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ekstra   ara
 Post subject: Arc Flash Assessment
PostPosted: Tue Nov 01, 2011 11:44 am 

Joined: Wed Oct 26, 2011 12:06 pm
Posts: 1
Hello All,

My company is currently almost totally non-compliant, and we are trying to determine what method[s] to employ to solve the problem.

Some of the powers that be think we can just use the tables, mark everything a "2", use HRC2 PPE, and anything that's over a "2" we don't work on.

My problem is that I don't know how you could possibly know something might be over a "2" if you don't perform the assessment. I have been told I can do the assessment myself, but I don't feel that I am qualified since I'm not sure where some of the key data comes from. ie. Bolted Fault Current

If I follow orders, and do the calculations, and it turns out later (after some incident with injuries let's say) am I personally responsible for this?

Thanks for your consideration.

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PostPosted: Tue Nov 01, 2011 1:32 pm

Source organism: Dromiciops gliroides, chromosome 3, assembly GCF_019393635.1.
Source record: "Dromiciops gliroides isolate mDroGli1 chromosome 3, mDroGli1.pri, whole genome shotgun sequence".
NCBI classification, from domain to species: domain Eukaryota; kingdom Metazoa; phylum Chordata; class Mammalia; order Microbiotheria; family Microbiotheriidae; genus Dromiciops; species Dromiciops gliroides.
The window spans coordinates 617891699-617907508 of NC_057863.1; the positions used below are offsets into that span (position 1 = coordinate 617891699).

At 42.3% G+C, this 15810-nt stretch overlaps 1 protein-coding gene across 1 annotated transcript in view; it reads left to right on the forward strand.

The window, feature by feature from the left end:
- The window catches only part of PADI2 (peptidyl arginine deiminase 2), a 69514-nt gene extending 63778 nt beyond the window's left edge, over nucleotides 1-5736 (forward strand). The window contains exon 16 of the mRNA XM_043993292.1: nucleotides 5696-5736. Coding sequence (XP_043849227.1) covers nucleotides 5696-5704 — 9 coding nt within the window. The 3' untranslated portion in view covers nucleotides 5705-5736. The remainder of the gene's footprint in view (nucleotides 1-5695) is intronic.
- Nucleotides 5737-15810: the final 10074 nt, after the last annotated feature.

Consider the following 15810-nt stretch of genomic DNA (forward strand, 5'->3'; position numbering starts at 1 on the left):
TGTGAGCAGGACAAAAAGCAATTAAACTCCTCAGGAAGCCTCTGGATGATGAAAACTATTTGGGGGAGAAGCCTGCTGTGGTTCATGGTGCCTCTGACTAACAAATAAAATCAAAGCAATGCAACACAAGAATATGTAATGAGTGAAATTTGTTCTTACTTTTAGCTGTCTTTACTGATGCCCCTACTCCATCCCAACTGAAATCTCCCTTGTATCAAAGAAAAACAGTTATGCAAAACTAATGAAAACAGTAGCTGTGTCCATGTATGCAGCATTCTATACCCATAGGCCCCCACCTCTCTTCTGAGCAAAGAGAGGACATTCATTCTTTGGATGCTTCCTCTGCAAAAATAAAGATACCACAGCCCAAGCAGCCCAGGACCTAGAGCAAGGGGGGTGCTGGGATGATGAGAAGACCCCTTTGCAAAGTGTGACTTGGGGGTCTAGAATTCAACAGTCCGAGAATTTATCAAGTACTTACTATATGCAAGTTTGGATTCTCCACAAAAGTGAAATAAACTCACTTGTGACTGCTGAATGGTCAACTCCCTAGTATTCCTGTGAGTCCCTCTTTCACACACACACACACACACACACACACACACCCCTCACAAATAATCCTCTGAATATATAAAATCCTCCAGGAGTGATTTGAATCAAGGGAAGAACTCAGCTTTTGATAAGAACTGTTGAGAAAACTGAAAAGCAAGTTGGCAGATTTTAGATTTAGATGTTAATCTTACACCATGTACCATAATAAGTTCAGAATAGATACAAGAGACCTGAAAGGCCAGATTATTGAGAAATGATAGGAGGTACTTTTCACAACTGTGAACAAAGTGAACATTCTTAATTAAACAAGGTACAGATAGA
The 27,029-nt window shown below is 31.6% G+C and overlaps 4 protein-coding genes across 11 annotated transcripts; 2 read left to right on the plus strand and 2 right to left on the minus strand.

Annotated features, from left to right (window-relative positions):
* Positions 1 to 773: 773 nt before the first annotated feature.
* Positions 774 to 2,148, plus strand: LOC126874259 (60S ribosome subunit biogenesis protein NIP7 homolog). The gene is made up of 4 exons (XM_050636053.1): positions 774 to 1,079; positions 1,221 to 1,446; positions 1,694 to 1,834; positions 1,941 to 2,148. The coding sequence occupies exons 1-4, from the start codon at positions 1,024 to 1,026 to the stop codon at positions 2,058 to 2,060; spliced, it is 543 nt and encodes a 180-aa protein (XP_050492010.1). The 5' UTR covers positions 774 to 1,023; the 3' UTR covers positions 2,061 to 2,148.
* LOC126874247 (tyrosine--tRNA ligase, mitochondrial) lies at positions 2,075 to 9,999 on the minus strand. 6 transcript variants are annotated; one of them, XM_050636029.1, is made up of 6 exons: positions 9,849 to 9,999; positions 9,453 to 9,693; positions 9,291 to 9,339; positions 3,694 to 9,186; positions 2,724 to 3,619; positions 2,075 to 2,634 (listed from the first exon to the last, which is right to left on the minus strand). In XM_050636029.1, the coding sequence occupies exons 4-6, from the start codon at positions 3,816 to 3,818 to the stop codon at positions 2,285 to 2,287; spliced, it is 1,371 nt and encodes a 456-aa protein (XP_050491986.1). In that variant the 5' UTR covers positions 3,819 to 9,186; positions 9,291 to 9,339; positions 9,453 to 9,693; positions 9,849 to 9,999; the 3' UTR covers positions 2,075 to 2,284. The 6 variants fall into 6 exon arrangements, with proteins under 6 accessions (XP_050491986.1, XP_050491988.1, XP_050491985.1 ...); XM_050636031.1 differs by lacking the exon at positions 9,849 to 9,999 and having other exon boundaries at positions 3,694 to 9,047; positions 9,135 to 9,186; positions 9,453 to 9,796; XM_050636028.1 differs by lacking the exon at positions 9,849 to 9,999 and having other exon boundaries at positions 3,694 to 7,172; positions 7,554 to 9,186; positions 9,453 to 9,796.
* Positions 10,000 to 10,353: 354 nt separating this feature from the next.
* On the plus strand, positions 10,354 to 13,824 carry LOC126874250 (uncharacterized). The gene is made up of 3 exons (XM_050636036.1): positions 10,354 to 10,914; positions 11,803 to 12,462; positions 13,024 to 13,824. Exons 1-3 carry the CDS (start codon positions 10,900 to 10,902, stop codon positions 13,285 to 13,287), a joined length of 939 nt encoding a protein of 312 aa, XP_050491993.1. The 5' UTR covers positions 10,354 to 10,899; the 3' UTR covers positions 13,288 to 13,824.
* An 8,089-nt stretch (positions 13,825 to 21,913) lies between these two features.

Arc Level

Joined: Wed Jun 04, 2008 9:17 am
Posts: 428
Location: Spartanburg, South Carolina
Generally, your employer is legally liable, not you. You would be ethically responsible, however, if you performed a study for which you were not capable of performing correctly either because of lack of expertise or lack of information. If you are a registered PE, you could lose your license. The lack of information can sometimes be handled by engineering judgement, but you must have the experience necessary to exercise the judgement and the knowledge to understand how to make conservative estimates.

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PostPosted: Tue Nov 01, 2011 6:04 pm 

Joined: Tue Nov 01, 2011 5:40 pm
Posts: 8
And when something happens that trips one of your breakers in a large panel (or even worse a main breaker), are you suposed to just let it stay open and not do any work to determine why it tripped or reclose it after? Even if you called in the power company, they can not open the feed unless the mains are tripped open first, which still requires opperation while energized...then can't just close all the breakers while de-energized and have power company re-energize. Bottom line, work on equipment while energized is required at times and you should have a proper arc flash analysis done to determine the magnitude of hazard while doing such work and appropriate PPE to wear. If the company doesn't like the prosective of cost, tell the to research the fines that OSHA will impose if an incident does happen and Arc Flash compliance is not in place...

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